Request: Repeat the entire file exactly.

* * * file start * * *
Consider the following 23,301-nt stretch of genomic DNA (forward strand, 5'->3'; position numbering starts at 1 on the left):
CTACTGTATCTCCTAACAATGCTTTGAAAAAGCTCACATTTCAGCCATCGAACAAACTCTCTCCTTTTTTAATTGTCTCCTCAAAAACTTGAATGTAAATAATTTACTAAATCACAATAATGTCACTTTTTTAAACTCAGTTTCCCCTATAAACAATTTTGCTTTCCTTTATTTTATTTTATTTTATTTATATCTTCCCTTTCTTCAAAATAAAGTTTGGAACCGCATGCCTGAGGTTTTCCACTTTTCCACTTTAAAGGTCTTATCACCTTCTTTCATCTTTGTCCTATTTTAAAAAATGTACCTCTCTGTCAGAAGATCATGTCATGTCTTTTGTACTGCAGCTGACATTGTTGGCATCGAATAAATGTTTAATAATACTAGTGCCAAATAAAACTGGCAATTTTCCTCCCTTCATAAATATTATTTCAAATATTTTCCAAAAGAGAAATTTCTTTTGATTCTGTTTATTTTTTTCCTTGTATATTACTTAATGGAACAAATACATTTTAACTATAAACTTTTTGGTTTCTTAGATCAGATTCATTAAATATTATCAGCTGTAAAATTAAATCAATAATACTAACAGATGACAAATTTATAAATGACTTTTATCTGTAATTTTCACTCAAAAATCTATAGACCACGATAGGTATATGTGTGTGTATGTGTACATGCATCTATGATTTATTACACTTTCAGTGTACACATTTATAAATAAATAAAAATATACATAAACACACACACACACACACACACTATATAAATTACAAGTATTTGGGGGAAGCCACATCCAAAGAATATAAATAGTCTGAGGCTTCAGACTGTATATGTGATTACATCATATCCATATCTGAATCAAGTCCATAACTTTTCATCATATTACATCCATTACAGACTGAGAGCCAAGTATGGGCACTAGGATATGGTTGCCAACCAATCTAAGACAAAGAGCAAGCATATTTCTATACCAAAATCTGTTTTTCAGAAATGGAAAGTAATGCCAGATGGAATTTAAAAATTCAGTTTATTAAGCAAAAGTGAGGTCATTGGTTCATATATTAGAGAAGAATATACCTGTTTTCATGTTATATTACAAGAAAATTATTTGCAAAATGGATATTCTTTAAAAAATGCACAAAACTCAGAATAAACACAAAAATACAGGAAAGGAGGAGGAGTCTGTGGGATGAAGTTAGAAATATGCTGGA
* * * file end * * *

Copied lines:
Consider the following 23,301-nt stretch of genomic DNA (forward strand, 5'->3'; position numbering starts at 1 on the left):
CTACTGTATCTCCTAACAATGCTTTGAAAAAGCTCACATTTCAGCCATCGAACAAACTCTCTCCTTTTTTAATTGTCTCCTCAAAAACTTGAATGTAAATAATTTACTAAATCACAATAATGTCACTTTTTTAAACTCAGTTTCCCCTATAAACAATTTTGCTTTCCTTTATTTTATTTTATTTTATTTATATCTTCCCTTTCTTCAAAATAAAGTTTGGAACCGCATGCCTGAGGTTTTCCACTTTTCCACTTTAAAGGTCTTATCACCTTCTTTCATCTTTGTCCTATTTTAAAAAATGTACCTCTCTGTCAGAAGATCATGTCATGTCTTTTGTACTGCAGCTGACATTGTTGGCATCGAATAAATGTTTAATAATACTAGTGCCAAATAAAACTGGCAATTTTCCTCCCTTCATAAATATTATTTCAAATATTTTCCAAAAGAGAAATTTCTTTTGATTCTGTTTATTTTTTTCCTTGTATATTACTTAATGGAACAAATACATTTTAACTATAAACTTTTTGGTTTCTTAGATCAGATTCATTAAATATTATCAGCTGTAAAATTAAATCAATAATACTAACAGATGACAAATTTATAAATGACTTTTATCTGTAATTTTCACTCAAAAATCTATAGACCACGATAGGTATATGTGTGTGTATGTGTACATGCATCTATGATTTATTACACTTTCAGTGTACACATTTATAAATAAATAAAAATATACATAAACACACACACACACACACACACTATATAAATTACAAGTATTTGGGGGAAGCCACATCCAAAGAATATAAATAGTCTGAGGCTTCAGACTGTATATGTGATTACATCATATCCATATCTGAATCAAGTCCATAACTTTTCATCATATTACATCCATTACAGACTGAGAGCCAAGTATGGGCACTAGGATATGGTTGCCAACCAATCTAAGACAAAGAGCAAGCATATTTCTATACCAAAATCTGTTTTTCAGAAATGGAAAGTAATGCCAGATGGAATTTAAAAATTCAGTTTATTAAGCAAAAGTGAGGTCATTGGTTCATATATTAGAGAAGAATATACCTGTTTTCATGTTATATTACAAGAAAATTATTTGCAAAATGGATATTCTTTAAAAAATGCACAAAACTCAGAATAAACACAAAAATACAGGAAAGGAGGAGGAGTCTGTGGGATGAAGTTAGAAATATGCTGGA